by July SI. . , r
' Social Security officials in Norfolk,
Va., who serve this area, advised em
ployers of domestics to get in touch
with the collector of internal revenue
immediately, if they have not already
done so. , . S-:':;'-; ? :-;';f ' "
The new law covers domestics on
a compulsory basis, and gives work
ers regularly employed in a private
household the ; same benefits given
others covered ny social security.
TV be regularly employed, ' a do
mestic must work for one employer
for 24 or .more days in a calendar
Quarter, either part-time or full-time,
and be paid. $50 or more in cash
Pay ByEndOf Month
Ttavinir tTio nmrfc few daVs
quimans- County school teachers and I' Judgment was continued in the case
principals will receive checks total- lof James Spence, Negro, who enter
ling $22,412.55, J. T. Biggers, super- ed a plea of guilty to a charge of lar-
intendent of schools, announced to
day. ; w-:vivW 's-'V V:.-
The money is due the teachers as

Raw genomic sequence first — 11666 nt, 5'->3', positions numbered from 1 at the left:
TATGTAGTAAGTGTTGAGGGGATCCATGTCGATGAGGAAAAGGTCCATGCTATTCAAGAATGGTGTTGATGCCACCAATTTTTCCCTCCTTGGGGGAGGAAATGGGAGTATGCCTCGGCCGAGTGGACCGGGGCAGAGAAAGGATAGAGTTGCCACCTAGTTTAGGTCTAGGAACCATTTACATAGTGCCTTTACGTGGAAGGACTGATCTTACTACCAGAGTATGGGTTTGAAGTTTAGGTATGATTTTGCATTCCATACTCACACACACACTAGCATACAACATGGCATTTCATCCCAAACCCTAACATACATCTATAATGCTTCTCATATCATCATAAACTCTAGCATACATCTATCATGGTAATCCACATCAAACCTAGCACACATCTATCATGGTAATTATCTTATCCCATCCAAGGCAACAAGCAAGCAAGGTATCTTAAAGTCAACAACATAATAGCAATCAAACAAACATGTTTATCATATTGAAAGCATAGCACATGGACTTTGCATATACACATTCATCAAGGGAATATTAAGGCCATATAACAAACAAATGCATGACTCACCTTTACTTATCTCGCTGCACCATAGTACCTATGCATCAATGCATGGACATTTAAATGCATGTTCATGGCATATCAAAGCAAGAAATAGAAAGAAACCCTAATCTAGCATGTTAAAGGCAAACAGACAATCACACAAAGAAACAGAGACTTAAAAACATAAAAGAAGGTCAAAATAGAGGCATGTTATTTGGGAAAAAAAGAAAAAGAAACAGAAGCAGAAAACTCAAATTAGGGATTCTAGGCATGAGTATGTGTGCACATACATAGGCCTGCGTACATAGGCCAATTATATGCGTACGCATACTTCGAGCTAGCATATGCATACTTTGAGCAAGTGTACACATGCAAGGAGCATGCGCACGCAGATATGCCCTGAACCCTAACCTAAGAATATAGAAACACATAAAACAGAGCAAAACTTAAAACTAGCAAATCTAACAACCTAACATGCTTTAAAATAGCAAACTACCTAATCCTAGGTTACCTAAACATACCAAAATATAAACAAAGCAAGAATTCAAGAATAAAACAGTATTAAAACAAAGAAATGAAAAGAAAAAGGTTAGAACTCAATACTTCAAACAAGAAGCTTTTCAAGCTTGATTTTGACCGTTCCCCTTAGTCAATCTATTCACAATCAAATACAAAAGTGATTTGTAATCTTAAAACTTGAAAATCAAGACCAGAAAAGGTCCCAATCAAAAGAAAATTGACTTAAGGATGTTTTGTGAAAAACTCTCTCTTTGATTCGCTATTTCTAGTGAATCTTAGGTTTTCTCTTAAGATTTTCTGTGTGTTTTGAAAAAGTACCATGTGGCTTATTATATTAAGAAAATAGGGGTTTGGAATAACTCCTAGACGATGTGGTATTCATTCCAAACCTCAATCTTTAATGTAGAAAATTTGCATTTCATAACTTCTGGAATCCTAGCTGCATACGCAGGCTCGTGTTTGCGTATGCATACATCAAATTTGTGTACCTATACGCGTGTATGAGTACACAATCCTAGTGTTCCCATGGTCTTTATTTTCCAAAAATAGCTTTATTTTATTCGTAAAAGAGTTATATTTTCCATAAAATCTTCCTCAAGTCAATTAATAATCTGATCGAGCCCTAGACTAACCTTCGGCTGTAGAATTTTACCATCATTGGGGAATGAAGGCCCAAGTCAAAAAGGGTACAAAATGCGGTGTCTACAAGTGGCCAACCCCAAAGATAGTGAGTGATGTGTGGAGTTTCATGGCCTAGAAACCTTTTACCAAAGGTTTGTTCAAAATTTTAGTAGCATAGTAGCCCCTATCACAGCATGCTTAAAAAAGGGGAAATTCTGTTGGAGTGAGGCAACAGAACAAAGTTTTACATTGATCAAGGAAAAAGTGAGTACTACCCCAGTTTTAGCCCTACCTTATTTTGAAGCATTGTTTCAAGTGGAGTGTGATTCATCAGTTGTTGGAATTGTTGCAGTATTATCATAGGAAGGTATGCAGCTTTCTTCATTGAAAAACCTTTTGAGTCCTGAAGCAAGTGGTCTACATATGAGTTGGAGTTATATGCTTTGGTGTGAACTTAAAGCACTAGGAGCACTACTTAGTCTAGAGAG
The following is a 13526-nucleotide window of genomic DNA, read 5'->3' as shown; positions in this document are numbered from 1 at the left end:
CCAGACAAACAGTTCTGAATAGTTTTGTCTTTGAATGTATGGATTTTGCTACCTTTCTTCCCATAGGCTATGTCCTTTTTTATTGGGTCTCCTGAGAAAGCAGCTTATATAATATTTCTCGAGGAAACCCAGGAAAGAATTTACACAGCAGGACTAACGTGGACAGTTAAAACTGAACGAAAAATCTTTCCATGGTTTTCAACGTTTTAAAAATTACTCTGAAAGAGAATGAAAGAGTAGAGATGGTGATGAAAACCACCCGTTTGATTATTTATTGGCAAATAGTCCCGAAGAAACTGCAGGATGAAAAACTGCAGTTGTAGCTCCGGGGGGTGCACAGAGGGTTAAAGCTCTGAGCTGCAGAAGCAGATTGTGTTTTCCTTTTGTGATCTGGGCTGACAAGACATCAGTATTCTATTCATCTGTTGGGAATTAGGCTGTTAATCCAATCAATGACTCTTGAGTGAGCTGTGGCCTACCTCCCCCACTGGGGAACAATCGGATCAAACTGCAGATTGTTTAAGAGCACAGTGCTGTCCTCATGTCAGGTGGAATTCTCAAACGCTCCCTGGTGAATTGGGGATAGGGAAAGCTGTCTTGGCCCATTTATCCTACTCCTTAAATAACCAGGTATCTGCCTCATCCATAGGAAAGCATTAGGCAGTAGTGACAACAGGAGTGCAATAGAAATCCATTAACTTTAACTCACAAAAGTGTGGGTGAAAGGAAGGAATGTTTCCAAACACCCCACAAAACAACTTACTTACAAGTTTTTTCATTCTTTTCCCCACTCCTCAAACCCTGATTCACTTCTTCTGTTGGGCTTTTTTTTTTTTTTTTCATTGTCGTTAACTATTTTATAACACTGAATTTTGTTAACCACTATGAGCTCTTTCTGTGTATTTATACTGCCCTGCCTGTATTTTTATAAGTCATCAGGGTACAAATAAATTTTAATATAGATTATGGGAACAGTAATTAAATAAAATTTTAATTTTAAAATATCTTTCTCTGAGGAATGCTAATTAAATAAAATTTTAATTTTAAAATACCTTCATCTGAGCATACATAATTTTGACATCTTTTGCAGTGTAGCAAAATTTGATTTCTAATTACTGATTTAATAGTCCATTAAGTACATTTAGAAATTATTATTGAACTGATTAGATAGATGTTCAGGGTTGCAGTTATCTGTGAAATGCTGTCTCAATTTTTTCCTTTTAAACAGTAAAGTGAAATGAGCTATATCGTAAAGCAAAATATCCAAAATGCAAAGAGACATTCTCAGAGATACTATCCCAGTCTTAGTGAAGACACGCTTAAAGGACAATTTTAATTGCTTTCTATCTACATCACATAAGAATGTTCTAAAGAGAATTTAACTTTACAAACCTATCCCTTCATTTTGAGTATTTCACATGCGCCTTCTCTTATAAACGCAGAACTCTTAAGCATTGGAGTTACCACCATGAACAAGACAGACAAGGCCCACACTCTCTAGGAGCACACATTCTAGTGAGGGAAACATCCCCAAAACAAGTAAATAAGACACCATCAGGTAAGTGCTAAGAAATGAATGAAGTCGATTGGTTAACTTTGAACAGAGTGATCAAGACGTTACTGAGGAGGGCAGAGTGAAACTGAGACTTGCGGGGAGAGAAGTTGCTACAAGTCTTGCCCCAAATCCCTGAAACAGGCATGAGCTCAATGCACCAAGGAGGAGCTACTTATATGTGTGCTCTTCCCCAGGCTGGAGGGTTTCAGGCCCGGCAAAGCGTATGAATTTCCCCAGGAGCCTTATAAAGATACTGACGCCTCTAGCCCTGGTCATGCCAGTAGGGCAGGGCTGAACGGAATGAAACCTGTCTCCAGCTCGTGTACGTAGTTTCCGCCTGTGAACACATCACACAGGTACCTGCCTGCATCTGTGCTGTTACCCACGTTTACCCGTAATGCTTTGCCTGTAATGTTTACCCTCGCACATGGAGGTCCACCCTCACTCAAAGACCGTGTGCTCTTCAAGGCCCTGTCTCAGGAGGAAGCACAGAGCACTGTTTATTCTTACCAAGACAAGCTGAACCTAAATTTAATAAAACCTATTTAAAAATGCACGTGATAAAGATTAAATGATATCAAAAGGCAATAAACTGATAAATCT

the difference in the salary they were
hired for prior to the opening of the
1950-51 school term and the amount
the State Assembly voted to pay
them. ' '"':-.;
Biggers said that the checks will
be made to the'teachers and princi
pals soon after July 20.
After state action on the pay mat
ter the Department of Education
compiled the right amount due each
teacher nd submitted me state-
county schedule to each of the aup?
Riertreis said . the first action on
the part of the ; Assembly: excluded
the principals but through reconsldr
eration of the bill the lawmakers
made the administrative heads elig
ible to receive the pay, -
Teachers' this year are being em
nlnverf under tW newly adopted pay
schedule as set forth by the last
General Assembly. ., . . , ;
Lioness Club Has
. - t
New officers' for the Hertford lion
ess Club,' for the commg year, were
installed at a meeting or tne ciuo neia
Friday night at the Hotel Hertford.
TTistnlled as resident was Mrs. Min